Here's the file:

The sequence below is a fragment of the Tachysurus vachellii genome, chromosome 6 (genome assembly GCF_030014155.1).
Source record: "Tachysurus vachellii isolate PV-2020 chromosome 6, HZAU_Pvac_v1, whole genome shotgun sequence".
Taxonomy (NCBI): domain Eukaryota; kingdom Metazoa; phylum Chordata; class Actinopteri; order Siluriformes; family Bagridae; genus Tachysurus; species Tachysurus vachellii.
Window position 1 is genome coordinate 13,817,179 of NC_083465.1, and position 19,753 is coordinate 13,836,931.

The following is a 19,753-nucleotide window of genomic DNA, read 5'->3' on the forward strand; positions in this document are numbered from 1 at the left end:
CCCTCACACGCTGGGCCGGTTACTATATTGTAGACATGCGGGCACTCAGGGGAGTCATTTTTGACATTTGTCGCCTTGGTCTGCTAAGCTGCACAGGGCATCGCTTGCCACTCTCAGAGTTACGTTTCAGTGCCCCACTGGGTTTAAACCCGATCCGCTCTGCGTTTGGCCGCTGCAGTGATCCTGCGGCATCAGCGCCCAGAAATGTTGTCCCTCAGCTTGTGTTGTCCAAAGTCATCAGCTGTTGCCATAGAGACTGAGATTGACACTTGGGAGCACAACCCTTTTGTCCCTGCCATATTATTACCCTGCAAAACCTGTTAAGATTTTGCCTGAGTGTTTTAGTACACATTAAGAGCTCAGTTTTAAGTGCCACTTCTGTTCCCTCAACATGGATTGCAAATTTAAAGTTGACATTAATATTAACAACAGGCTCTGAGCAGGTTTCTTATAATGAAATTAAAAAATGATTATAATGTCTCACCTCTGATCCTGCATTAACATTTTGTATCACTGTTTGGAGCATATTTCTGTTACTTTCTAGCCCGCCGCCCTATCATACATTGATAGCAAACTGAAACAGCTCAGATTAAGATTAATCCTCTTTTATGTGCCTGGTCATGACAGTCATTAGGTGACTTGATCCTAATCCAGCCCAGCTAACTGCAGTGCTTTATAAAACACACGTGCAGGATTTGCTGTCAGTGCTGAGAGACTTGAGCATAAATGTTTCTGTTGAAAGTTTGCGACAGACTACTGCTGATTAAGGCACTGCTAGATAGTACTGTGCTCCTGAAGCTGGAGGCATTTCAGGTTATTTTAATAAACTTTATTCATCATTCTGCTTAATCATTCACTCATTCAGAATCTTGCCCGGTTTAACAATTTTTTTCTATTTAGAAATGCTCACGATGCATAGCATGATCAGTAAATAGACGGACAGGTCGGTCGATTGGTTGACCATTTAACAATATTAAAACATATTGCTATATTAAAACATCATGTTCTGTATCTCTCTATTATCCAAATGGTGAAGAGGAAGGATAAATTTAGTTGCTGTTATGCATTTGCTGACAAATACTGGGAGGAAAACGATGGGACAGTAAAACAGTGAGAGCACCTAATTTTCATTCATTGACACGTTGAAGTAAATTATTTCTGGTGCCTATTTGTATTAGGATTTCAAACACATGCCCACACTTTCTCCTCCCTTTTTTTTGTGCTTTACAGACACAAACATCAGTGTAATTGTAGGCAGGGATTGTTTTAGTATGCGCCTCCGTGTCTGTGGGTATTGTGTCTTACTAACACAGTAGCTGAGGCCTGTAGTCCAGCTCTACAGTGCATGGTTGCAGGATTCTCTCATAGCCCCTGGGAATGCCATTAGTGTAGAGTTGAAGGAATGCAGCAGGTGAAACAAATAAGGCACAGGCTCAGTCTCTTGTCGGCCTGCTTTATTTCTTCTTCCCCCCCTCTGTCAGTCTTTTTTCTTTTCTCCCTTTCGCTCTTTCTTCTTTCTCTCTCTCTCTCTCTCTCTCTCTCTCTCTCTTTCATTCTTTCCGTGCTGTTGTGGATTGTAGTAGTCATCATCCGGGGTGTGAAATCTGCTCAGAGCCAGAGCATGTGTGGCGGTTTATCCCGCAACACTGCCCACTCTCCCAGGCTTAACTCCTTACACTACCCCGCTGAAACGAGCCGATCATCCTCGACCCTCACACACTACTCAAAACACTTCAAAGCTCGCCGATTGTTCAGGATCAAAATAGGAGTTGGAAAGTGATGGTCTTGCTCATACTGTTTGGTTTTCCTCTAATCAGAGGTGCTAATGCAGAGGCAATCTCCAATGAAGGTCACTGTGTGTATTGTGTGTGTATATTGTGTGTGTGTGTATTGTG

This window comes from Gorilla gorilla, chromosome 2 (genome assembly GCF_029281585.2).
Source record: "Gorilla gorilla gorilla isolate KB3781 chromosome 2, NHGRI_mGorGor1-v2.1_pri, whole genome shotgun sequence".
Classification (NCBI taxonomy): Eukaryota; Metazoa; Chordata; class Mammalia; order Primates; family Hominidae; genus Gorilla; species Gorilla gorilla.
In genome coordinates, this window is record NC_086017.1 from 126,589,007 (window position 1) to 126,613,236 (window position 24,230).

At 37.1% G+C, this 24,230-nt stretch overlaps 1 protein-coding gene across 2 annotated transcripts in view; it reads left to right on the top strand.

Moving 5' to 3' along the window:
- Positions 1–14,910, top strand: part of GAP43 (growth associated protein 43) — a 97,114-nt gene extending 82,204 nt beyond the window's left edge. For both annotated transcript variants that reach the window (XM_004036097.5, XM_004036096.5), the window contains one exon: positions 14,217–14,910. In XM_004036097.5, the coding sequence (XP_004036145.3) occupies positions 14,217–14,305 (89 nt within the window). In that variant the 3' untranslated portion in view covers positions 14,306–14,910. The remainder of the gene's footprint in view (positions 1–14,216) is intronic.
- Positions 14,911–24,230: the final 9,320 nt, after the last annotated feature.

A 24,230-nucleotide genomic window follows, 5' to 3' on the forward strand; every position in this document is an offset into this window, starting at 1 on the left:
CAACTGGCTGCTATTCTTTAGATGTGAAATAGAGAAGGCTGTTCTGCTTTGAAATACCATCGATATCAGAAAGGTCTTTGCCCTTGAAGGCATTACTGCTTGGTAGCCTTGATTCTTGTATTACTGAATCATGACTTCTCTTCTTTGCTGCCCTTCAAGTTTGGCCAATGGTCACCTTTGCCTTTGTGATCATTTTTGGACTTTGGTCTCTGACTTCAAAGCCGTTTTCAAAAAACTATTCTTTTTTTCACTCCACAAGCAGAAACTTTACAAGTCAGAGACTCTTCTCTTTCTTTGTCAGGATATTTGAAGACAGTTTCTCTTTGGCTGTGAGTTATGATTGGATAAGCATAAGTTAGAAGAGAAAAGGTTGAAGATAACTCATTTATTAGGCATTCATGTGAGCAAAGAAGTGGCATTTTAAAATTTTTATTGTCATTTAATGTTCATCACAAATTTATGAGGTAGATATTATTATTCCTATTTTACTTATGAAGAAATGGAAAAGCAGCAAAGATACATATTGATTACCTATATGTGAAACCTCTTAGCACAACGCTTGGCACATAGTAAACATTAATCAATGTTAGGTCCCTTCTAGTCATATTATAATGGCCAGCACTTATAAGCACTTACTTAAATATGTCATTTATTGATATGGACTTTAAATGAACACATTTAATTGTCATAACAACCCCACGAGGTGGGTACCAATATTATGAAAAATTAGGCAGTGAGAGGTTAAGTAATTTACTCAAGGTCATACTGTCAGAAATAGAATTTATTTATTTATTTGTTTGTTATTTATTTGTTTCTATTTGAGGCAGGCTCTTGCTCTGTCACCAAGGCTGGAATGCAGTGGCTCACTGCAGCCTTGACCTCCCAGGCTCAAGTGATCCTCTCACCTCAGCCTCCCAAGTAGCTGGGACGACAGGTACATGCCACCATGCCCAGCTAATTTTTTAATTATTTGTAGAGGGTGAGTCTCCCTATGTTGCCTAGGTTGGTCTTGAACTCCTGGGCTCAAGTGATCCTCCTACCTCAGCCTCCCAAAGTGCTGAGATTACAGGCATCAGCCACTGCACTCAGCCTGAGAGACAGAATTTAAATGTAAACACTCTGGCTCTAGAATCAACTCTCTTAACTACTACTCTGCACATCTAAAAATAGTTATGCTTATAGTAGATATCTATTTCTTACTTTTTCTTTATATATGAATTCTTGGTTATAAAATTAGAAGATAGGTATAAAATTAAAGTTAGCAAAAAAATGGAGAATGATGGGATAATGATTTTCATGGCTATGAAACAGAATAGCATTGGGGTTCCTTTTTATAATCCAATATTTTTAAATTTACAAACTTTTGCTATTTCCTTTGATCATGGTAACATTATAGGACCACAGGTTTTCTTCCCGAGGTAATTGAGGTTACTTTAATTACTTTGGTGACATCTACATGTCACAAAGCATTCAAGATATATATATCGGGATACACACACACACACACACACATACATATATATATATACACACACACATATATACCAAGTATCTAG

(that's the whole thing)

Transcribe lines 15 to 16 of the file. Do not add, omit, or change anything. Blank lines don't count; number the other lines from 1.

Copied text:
A 24,230-nucleotide genomic window follows, 5' to 3' on the forward strand; every position in this document is an offset into this window, starting at 1 on the left:
CAACTGGCTGCTATTCTTTAGATGTGAAATAGAGAAGGCTGTTCTGCTTTGAAATACCATCGATATCAGAAAGGTCTTTGCCCTTGAAGGCATTACTGCTTGGTAGCCTTGATTCTTGTATTACTGAATCATGACTTCTCTTCTTTGCTGCCCTTCAAGTTTGGCCAATGGTCACCTTTGCCTTTGTGATCATTTTTGGACTTTGGTCTCTGACTTCAAAGCCGTTTTCAAAAAACTATTCTTTTTTTCACTCCACAAGCAGAAACTTTACAAGTCAGAGACTCTTCTCTTTCTTTGTCAGGATATTTGAAGACAGTTTCTCTTTGGCTGTGAGTTATGATTGGATAAGCATAAGTTAGAAGAGAAAAGGTTGAAGATAACTCATTTATTAGGCATTCATGTGAGCAAAGAAGTGGCATTTTAAAATTTTTATTGTCATTTAATGTTCATCACAAATTTATGAGGTAGATATTATTATTCCTATTTTACTTATGAAGAAATGGAAAAGCAGCAAAGATACATATTGATTACCTATATGTGAAACCTCTTAGCACAACGCTTGGCACATAGTAAACATTAATCAATGTTAGGTCCCTTCTAGTCATATTATAATGGCCAGCACTTATAAGCACTTACTTAAATATGTCATTTATTGATATGGACTTTAAATGAACACATTTAATTGTCATAACAACCCCACGAGGTGGGTACCAATATTATGAAAAATTAGGCAGTGAGAGGTTAAGTAATTTACTCAAGGTCATACTGTCAGAAATAGAATTTATTTATTTATTTGTTTGTTATTTATTTGTTTCTATTTGAGGCAGGCTCTTGCTCTGTCACCAAGGCTGGAATGCAGTGGCTCACTGCAGCCTTGACCTCCCAGGCTCAAGTGATCCTCTCACCTCAGCCTCCCAAGTAGCTGGGACGACAGGTACATGCCACCATGCCCAGCTAATTTTTTAATTATTTGTAGAGGGTGAGTCTCCCTATGTTGCCTAGGTTGGTCTTGAACTCCTGGGCTCAAGTGATCCTCCTACCTCAGCCTCCCAAAGTGCTGAGATTACAGGCATCAGCCACTGCACTCAGCCTGAGAGACAGAATTTAAATGTAAACACTCTGGCTCTAGAATCAACTCTCTTAACTACTACTCTGCACATCTAAAAATAGTTATGCTTATAGTAGATATCTATTTCTTACTTTTTCTTTATATATGAATTCTTGGTTATAAAATTAGAAGATAGGTATAAAATTAAAGTTAGCAAAAAAATGGAGAATGATGGGATAATGATTTTCATGGCTATGAAACAGAATAGCATTGGGGTTCCTTTTTATAATCCAATATTTTTAAATTTACAAACTTTTGCTATTTCCTTTGATCATGGTAACATTATAGGACCACAGGTTTTCTTCCCGAGGTAATTGAGGTTACTTTAATTACTTTGGTGACATCTACATGTCACAAAGCATTCAAGATATATATATCGGGATACACACACACACACACACACATACATATATATATATACACACACACATATATACCAAGTATCTAG